Tuesday, June 2, 2009

Harry's Roots Music

Harry Nilsson was one of the finest songwriters and singers in American Pop in the late 1960s and early 1970s. Only Lennon and McCartney could match his skill in terms of melody, and his vocals were unsurpassed. The song "Without You" catapulted Nilsson to fame in 1971, and "Coconut", the follow-up single from Nilsson Schmilsson, prolonged his notoriety. Unfortunately, he was never able to match this success again—although not for a failure at trying.

I love Nilsson because his music springs directly from the songcraft of previous generations. Listening to him sing, your ear cannot help but be arrested. His voice soars and swoons, and the listening experience is personal and direct. I'd like to write in some other entry about his songwriting. I'm here to celebrate what some might think was a career killer for him—1973's A Little Touch of Schmilsson in the Night.

In terms of being a head-scratcher, this album is akin to Don McLean's Playin' Favorites (released the same year, oddly enough). At the peak of their fame, both artists chose to expose their audiences to the source of their inspiration.

Playin' Favorites was McLean's second release since American Pie made him famous. He is shown playing a banjo on the back cover--in the inner sleeve, the banjo is sitting on a rocker. McLean's album features work by Hank Williams and traditional folk music. Why, he even sings "Happy Trails", the Roy Rogers song, to close the work. I imagine that this release confused and alienated many listeners who, although they adored his acoustic meditations, may not have been "roots music" fans.

You can't deny it, though--it was authentic and straight from the heart.

So was A Little Touch of Schmilson in the Night undoubtedly. This was Harry's second (!) release after "Without You" brought him fame. The album's back cover announces its content: it features an array of sheet music-style art, with copious notes on the germination and history of the song. I am certain that I spent much time in my youth poring over this information!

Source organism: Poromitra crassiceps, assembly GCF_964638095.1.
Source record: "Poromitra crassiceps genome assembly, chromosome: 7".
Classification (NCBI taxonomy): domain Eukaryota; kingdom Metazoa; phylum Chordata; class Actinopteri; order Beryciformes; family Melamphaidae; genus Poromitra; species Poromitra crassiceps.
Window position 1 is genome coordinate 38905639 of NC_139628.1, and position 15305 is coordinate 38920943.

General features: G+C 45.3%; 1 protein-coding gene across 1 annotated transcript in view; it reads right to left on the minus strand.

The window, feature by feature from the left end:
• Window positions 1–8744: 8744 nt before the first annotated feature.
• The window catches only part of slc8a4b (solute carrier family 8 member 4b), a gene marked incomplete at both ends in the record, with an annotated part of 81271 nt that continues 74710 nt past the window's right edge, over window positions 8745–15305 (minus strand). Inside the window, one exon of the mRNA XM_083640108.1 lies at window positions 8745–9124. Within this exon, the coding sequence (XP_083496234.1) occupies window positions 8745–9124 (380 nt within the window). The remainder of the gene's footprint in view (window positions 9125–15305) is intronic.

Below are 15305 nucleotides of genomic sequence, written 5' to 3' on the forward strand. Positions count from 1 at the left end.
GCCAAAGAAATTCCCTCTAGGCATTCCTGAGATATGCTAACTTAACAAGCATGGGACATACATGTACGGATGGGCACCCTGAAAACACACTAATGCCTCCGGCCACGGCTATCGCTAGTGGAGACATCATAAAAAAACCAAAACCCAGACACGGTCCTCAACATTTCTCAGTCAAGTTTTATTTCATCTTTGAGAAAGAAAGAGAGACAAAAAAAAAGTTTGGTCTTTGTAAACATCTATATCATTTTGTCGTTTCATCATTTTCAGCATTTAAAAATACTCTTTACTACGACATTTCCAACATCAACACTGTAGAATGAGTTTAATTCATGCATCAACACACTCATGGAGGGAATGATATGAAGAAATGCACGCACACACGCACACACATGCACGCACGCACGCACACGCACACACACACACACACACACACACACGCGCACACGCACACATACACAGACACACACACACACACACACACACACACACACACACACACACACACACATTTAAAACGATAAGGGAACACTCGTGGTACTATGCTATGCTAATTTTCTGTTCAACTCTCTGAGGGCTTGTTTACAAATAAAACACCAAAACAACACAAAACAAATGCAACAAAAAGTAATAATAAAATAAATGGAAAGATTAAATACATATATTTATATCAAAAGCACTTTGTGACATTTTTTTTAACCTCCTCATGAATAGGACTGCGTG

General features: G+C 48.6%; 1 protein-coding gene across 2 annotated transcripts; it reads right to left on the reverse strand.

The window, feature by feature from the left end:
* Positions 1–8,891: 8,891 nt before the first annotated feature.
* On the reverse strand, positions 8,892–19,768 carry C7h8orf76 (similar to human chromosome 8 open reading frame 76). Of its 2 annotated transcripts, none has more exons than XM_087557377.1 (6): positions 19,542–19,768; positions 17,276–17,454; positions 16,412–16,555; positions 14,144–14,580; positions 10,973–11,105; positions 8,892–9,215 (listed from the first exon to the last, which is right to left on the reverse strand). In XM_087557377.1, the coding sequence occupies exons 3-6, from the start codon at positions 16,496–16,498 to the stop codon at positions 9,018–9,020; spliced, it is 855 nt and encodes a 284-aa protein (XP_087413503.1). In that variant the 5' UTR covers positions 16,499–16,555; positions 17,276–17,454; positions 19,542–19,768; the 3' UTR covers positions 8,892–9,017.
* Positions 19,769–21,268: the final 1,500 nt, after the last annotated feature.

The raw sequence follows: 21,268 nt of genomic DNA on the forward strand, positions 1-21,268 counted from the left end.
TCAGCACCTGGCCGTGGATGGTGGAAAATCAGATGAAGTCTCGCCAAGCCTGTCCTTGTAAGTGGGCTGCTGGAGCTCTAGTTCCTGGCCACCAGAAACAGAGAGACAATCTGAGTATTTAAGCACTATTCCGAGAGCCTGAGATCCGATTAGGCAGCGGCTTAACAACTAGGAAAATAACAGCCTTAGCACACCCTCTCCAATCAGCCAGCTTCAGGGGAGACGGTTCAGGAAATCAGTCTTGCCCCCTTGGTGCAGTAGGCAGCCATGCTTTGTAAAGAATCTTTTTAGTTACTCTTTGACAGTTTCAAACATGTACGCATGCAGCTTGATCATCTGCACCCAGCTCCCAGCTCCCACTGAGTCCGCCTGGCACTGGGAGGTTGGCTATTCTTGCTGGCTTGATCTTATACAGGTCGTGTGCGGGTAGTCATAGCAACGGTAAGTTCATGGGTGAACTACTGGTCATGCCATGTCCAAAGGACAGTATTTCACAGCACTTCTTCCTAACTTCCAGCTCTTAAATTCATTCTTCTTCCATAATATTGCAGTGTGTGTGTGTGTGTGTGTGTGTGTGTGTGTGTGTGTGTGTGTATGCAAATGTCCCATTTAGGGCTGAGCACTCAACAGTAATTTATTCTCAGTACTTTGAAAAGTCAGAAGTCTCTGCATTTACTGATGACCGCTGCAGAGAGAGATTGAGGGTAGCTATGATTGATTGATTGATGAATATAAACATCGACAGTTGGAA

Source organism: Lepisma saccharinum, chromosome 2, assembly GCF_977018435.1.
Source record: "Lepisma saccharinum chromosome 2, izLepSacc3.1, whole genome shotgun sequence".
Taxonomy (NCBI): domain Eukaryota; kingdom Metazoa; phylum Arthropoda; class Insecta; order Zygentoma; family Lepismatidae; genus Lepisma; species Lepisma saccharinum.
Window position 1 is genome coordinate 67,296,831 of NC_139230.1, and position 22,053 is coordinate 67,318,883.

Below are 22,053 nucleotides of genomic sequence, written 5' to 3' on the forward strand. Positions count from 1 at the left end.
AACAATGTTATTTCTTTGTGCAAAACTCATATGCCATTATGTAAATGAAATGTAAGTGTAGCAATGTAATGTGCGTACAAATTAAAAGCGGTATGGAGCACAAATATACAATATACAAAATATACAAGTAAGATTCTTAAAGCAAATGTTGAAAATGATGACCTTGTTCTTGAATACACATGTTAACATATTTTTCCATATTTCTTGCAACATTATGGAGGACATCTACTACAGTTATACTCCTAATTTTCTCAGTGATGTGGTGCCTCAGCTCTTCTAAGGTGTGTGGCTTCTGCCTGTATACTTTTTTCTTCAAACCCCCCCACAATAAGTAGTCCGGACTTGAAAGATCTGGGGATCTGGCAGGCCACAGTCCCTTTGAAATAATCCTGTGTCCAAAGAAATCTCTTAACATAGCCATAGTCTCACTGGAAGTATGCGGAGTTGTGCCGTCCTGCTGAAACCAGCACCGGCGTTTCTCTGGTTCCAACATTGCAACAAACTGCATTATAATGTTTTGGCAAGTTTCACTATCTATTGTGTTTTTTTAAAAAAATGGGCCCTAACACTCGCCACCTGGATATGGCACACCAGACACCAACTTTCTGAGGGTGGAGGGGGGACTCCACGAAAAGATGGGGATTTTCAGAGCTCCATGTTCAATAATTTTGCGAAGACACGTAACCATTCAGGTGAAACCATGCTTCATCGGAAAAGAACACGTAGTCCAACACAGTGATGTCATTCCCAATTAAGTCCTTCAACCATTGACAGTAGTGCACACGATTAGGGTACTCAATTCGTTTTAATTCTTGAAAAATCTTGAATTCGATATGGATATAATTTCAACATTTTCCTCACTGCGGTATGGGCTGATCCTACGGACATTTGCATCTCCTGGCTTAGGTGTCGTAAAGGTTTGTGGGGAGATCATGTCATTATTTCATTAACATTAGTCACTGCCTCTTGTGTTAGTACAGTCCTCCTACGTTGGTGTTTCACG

Among the songs are the familiar ("For Me and My Gal"; "It Had to Be You"; "Always"; "You Made Me Love You"), the songs slightly deeper in the recesses of pop music memory ("I Wonder Who's Kissing Her Now"; "What'll I Do"; "Nevertheless"; "This Is All I Ask"; and "As Time Goes By"), and the obscure ("Lazy Moon" and "Lullaby in Ragtime").

The music is conducted by Gordon Jenkins—who had worked most of the great singers of the Great American Songbook, most notably Frank Sinatra on The September of My Years. Jenkins leads an orchestra composed of musicians primarily from the London Philharmonic. The sound on this album is akin to his work with Sinatra. The string section makes sweeping jumps with the crescendo liberally employed.

This is a "theme" album like The September of My Years. Nilsson intended the song cycle to reflect the arc of a romantic relationship. It all works beautifully. This is the album that got me interested in my father's music so many years ago. What a magical combination: Jenkins, who deplored the Beatles, was taken by Nilsson's music and agreed immediately to work with him and Nilsson—a songwriter's songwriter and a singer's singer.

It's one for the ages, and the 2006 Sony Legacy Recording is enhanced by terrific liner notes excerpting interviews about the session with Derek Taylor, Gordon Jenkins, and Nilsson. Plus there are 6 bonus tracks from the sessions: even though they had wrapped up early, the orchestra hung around to lay down more tracks. (Evidently enjoying the experience and sensing its historical significance.)

I am greatly moved whenever I think of Harry Nilsson. His music never fails to get me to hum and sing along and feel contented. I am saddened that his talent was not more widely recognized. And, as I watched him on Youtube, I am disheartened at his physical decline and almost complete silence during the last dozen years of his life.

But we have A Touch of Schmilsson to always remind us of when he was at the top of his game. Recorded six years before Carly Simon put out Torch (her first collection of standards) and a good decade before Linda Ronstadt hit the jackpot with her Nelson Riddle albums, this record deserves your attention. I assure you that it will be in constant rotation once you dig into it.

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